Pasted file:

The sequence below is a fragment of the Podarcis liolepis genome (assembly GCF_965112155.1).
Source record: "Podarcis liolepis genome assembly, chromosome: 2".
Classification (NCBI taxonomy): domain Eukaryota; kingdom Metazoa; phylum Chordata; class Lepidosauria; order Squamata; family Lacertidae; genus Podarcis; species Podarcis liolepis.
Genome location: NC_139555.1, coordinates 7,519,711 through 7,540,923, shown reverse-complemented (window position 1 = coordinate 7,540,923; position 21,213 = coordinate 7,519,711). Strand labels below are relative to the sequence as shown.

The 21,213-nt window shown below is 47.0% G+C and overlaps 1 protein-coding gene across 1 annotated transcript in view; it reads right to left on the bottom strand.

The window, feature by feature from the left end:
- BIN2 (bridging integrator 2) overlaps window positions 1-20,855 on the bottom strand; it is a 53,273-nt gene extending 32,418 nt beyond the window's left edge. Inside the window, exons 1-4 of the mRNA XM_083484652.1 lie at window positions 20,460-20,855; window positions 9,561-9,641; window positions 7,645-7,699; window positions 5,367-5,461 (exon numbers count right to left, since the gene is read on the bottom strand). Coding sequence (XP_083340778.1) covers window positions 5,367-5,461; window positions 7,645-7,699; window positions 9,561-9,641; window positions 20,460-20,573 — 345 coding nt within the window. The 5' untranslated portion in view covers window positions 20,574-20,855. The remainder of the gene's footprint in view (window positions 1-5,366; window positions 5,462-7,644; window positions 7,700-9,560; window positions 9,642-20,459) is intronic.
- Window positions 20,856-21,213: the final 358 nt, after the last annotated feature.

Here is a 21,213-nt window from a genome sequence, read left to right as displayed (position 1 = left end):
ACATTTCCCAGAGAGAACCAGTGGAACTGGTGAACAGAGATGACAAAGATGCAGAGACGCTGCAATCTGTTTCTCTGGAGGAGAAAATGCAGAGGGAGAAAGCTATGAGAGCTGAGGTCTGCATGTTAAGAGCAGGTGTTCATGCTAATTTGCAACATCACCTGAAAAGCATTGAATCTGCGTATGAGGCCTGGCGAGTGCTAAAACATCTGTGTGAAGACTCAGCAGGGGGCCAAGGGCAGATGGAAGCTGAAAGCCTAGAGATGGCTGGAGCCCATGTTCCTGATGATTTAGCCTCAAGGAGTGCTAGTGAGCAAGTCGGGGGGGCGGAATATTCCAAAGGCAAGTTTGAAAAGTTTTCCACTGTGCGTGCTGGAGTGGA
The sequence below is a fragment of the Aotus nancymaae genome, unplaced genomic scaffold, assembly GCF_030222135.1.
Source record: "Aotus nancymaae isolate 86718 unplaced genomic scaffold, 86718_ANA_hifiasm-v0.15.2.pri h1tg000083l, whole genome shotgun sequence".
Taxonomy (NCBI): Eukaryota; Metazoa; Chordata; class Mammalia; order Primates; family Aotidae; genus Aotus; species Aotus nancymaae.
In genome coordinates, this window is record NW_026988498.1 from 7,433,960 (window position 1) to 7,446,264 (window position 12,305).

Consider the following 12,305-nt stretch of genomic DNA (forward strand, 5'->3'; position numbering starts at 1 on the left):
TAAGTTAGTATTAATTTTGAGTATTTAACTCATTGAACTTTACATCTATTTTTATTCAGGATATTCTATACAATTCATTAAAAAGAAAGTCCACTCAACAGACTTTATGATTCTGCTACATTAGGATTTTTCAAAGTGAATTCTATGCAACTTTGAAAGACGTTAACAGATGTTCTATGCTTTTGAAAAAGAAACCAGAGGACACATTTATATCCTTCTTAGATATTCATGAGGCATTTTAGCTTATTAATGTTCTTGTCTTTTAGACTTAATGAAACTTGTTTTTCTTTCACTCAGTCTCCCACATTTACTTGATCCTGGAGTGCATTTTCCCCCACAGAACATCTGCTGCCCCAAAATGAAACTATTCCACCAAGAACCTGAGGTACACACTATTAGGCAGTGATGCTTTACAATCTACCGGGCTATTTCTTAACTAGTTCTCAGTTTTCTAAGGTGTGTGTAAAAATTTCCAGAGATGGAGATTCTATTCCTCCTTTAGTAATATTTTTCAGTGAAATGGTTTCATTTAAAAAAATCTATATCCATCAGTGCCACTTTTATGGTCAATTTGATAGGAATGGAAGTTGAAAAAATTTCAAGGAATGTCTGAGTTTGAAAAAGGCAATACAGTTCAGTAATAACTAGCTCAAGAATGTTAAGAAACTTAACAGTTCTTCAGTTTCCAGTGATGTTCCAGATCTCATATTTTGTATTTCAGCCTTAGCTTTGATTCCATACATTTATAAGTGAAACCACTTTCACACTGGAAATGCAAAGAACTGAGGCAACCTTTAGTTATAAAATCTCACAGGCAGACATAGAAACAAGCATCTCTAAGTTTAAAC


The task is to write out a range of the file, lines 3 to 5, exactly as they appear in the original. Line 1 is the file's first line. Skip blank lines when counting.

Classification (NCBI taxonomy): domain Eukaryota; kingdom Metazoa; phylum Chordata; class Lepidosauria; order Squamata; family Lacertidae; genus Podarcis; species Podarcis liolepis.
Genome location: NC_139555.1, coordinates 7,519,711 through 7,540,923, shown reverse-complemented (window position 1 = coordinate 7,540,923; position 21,213 = coordinate 7,519,711). Strand labels below are relative to the sequence as shown.

The 21,213-nt window shown below is 47.0% G+C and overlaps 1 protein-coding gene across 1 annotated transcript in view; it reads right to left on the bottom strand.